Neo-Melubrina: What It Is and Why to Avoid It

Neo-Melubrina, commonly referred to as “Mexican aspirin”, is an over the counter pain and fever medication sold south of the border in pill and liquid form for adults and children. It is not uncommon for tourists in the region to wander into a local pharmacy looking for quick relief of pain, headache, or fever, and be handed a bottle of Neo-Melubrina.

While common in Mexico, Neo-Melubrina has been banned in the United States since 1977. It has been found to cause agranulocytosis, or a marked suppression of white blood cells. Granulocytes are a type of white blood cell that are responsible for digesting microorganisms. Theses white blood cells are necessary to fight illness, infection, and disease. If agranulocytosis is left untreated, the risk of dying can be high. Death results from sepsis (overwhelming bacterial infection in the blood). Although Neo-Melubrina is banned in the U.S., it continues to be sold and prescribed in Europe and Latin America.

While it is true that complications with the drug are rare, travelers abroad must understand the risks involved with what they are ingesting or distributing to fellow travelers. People who fear that they may have already ingested the drug, or any other drug they were not entirely familiar with, should see their doctor as soon as possible as a preventative measure. In fact, individuals who think that they may have ingested Neo-Melubrina or substances like it within the past 30 days should see their doctor as soon as possible. Use of Neo-Melubrina should be discontinued immediately if it hasn’t been already. Your doctor or pediatrician can order a complete blood count to ensure the white blood cell count is normal.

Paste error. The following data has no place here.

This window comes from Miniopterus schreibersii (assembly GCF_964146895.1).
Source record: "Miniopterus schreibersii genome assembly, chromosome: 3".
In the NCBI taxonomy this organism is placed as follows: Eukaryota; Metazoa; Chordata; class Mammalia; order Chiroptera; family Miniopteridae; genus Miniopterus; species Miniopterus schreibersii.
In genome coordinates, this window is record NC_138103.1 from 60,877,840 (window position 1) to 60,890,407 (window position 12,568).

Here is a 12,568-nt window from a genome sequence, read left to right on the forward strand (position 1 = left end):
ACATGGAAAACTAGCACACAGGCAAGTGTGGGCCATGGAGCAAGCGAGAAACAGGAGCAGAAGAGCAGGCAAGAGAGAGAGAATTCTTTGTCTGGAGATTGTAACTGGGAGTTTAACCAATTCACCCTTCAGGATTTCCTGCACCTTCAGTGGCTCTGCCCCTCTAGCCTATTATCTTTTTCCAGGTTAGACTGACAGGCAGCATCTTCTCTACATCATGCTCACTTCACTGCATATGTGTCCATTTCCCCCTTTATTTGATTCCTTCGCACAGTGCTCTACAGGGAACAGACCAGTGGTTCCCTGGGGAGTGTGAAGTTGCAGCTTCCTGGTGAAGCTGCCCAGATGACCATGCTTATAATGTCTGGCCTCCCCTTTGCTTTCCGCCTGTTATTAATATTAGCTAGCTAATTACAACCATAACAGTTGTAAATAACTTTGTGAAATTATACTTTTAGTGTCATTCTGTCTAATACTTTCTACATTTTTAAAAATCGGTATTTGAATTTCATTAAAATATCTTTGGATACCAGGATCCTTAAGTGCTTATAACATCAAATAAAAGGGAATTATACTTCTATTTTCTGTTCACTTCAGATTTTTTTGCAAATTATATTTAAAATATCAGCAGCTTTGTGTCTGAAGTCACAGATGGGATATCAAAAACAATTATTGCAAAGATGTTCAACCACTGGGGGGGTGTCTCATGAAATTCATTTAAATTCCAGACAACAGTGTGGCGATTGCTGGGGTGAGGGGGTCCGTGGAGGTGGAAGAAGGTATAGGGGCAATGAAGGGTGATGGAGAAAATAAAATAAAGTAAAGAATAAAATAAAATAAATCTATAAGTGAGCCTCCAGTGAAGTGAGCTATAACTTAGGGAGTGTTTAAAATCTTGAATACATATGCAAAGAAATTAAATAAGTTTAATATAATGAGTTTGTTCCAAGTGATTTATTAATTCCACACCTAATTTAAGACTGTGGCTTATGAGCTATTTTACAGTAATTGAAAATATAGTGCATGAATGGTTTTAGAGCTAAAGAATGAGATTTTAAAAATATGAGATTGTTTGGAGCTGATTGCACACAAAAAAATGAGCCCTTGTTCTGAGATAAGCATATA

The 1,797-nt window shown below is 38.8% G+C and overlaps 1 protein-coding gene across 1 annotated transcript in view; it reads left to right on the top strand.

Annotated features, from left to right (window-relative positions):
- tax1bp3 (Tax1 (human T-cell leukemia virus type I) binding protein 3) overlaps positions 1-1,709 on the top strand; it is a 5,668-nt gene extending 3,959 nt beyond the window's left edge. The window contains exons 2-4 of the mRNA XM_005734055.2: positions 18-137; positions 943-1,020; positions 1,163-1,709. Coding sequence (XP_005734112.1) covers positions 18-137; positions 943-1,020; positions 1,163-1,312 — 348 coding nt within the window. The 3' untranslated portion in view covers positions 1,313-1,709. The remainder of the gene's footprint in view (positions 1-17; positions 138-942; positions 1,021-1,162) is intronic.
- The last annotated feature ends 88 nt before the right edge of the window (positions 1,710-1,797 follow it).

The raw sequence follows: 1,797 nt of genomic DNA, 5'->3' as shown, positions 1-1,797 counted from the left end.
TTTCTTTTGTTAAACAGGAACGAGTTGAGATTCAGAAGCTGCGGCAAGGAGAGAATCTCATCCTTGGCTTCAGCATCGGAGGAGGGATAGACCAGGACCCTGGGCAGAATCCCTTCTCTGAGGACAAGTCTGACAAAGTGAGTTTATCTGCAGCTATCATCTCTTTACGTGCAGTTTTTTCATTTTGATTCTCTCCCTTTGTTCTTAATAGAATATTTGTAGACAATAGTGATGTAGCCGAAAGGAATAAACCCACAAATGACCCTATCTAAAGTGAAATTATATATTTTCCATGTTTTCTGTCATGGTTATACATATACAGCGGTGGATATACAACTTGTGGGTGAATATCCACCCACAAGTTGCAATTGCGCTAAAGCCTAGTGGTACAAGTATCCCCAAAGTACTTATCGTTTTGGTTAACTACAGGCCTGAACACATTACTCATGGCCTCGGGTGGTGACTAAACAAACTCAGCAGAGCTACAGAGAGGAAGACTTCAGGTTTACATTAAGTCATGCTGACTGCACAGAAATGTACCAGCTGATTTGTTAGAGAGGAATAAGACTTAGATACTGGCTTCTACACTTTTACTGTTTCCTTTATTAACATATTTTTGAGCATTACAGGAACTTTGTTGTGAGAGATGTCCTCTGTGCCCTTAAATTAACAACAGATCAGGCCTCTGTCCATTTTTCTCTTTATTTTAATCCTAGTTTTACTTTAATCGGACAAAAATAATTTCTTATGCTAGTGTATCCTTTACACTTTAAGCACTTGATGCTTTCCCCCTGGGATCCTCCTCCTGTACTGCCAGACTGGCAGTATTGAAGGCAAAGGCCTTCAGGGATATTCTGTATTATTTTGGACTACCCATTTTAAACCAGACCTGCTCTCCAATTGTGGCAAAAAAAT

Symptoms of Neo-Melubrina complications include: the sudden onset of fever with a possibility of the chills, sudden onset of malaise, inflamed gums, oral ulcers or sores, and/or difficulty swallowing. The risk of Neo-Melubrina complications includes life threatening bacterial infections that could potentially overwhelm the body.

In Mexico this drug is marketed as Neo-Melubrina, but in other parts of the world where the drug is found it is referred to by different names. The drug is known as Novalgina in Brazil, Nolotil in Spain, Optalgin in Israel, Litalgin in Finland, Proalgin or Analgin in Bulgaria, and Novalcina in Venezuela.

When traveling abroad one is encouraged to take their own small supply of over the counter medications on their trip to avoid having to consume local medications that may not be entirely safe. One should also take a small supply of any prescription medications with proper documentation to show the drugs were actually prescribed to the person carrying them to avoid any trouble with customs. The supply should be enough for each day of the trip along with a little extra just in case the traveler has trouble getting home on schedule. If the trip is extended for longer than expected, the traveler should contact their physician back home for guidance on obtaining necessary medications.

Source by Dr. Gina Rosenfeld

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